As most of you know, our global climate is changing. In the Maritimes, we are experiencing more storms, heavier rainfall events, fluctuating seasonal temperatures and shorter, milder winters.
Forest Canopy Protection
Surface water increases with heavy precipitation, especially in areas with hardened surfaces such as pavement, concrete and unvegetated, high traffic hardened surfaces. The ground’s ability to absorb all this water declines when we change the naturally occurring vegetation and tree growth. Forest canopy naturally intercepts the force of heavy rainfall, but deforestation removes this protection. The ground surface is uprooted and many important ecosystems destroyed.
The soil is left wounded and exposed. Essential ground cover is removed, which was needed to hold moisture and create arable land. Soils are open to excessive drying from the sun and can quickly become unviable soil. Sediments are easily blown away by wind or washed away by surface water overland flow. The tree canopy provided shade to the forest floor, helping slow the process of evaporation. Entire ecosystems and critters were living in the mossy forest floor. Many animals feed on moss and small invertebrates located within it.
Another large contributor to damage on your property is freezing and thawing processes above the frost line; the 4 feet directly below ground surface. When the ground freezes, all water within the void spaces of the soil expands. These can be cracks large enough to see on the ground surface or microscopic. When the ground thaws during the warmer days, the ice melts and increases the instability of the land, sometimes allowing it to creep, shift or slump which occurs once the weight of the overburden succumbs to gravity.
When the bank material has reached its carrying capacity for water and/or the integrity is compromised from slope toe undercutting, the bank may begin to collapse and upland material can slide down the slope face.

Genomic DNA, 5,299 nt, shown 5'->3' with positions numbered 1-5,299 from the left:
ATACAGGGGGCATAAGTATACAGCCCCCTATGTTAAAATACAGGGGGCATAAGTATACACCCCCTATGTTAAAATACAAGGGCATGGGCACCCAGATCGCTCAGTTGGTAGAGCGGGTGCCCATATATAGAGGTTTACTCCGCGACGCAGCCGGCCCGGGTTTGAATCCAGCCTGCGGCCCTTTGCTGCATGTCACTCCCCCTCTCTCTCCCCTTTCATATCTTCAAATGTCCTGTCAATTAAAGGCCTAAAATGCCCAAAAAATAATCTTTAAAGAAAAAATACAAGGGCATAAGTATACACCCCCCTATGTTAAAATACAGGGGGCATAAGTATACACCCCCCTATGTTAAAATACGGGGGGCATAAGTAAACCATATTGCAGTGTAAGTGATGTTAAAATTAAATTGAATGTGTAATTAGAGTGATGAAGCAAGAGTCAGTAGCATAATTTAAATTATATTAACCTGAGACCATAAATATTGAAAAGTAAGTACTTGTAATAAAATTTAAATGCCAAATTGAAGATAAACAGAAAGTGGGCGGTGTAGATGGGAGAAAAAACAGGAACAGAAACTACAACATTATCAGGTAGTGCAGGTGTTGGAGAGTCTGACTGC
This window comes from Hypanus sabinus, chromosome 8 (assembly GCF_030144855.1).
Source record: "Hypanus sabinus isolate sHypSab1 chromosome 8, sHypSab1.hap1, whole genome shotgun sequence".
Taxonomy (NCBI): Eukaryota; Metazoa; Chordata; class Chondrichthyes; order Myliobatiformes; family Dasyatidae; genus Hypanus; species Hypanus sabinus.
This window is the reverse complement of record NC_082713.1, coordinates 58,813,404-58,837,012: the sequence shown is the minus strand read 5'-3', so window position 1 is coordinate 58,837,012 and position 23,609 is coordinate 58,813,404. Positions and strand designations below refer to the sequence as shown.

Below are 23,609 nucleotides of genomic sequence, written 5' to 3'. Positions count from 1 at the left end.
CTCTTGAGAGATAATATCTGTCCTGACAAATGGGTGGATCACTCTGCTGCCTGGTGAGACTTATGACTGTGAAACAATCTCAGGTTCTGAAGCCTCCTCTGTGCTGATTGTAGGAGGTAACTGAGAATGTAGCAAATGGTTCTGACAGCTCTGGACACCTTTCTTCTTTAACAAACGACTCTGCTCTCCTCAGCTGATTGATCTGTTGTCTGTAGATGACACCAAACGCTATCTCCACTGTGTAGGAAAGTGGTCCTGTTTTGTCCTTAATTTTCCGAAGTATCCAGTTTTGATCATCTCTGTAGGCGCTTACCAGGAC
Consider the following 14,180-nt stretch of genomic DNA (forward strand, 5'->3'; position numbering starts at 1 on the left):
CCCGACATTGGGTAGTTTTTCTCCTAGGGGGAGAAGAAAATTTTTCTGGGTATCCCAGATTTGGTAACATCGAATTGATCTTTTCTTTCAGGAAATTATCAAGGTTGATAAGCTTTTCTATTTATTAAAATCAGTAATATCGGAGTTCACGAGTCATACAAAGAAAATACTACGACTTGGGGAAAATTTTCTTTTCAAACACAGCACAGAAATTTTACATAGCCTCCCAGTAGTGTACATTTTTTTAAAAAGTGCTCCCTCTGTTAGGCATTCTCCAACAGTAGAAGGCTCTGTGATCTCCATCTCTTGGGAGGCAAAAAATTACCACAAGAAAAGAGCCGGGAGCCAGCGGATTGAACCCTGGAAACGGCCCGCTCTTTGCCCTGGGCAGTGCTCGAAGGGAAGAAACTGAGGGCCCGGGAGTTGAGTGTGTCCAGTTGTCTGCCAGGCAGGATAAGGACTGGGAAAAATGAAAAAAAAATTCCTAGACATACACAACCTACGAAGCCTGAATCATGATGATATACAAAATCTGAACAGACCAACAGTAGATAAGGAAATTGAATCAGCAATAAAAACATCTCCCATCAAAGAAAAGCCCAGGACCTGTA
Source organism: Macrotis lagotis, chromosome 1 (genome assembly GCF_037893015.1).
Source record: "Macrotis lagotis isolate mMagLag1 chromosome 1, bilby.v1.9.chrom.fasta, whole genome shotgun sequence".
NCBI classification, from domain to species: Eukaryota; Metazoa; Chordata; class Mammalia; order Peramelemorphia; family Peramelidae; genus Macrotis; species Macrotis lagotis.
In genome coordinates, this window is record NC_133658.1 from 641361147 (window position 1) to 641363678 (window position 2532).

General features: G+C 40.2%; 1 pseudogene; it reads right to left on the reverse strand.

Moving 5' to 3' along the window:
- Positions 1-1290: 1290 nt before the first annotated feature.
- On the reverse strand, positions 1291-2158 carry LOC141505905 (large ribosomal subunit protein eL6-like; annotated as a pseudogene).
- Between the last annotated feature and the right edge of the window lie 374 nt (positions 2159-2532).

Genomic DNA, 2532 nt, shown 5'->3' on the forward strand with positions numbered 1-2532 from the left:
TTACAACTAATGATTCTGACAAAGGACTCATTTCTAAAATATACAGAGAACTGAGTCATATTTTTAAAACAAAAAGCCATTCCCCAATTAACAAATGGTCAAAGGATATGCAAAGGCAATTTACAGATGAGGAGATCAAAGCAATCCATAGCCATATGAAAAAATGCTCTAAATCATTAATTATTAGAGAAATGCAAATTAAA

Ice pushes into the shoreline with a force of 10 to 12 tons per square foot. Most northern lakes have permanent coastal damage called ice-shove ridges (Tip of the Mitt Watershed Council, 2007).
Wave energy on ocean and lakefront – water creates significant toe erosion to unconsolidated shorelines. Ice flows lift on top of waves and push into the banks. Scouring the bank occurs and damages vegetation roots; this induces slope erosion and slope instability.
Have you noticed the ground isn’t freezing and staying frozen for very long over the winter months? Climate Data for Nova Scotia (2014) shows an increasing amount of Freeze Free Days (shown below) from 1980s to the projected 2080s. Over this century, we will see an increase of 59 more above 0°C days.
Riverbank and Riverbed Erosion
Increased water levels created during spring thaw and heavy rainfall events bring large amounts of water form the upland. When the amount of running water increases, water velocity also increases. The accelerated river water hits the riverbanks with greater force, dislodging tree stumps, rocks, and carrying sediments down the river. The increased volume of water generates stronger currents, enabling more destruction of the riverbed and toe of the bank. Flooding raises the height of the river which promotes sediment removal from higher up on the riverbank.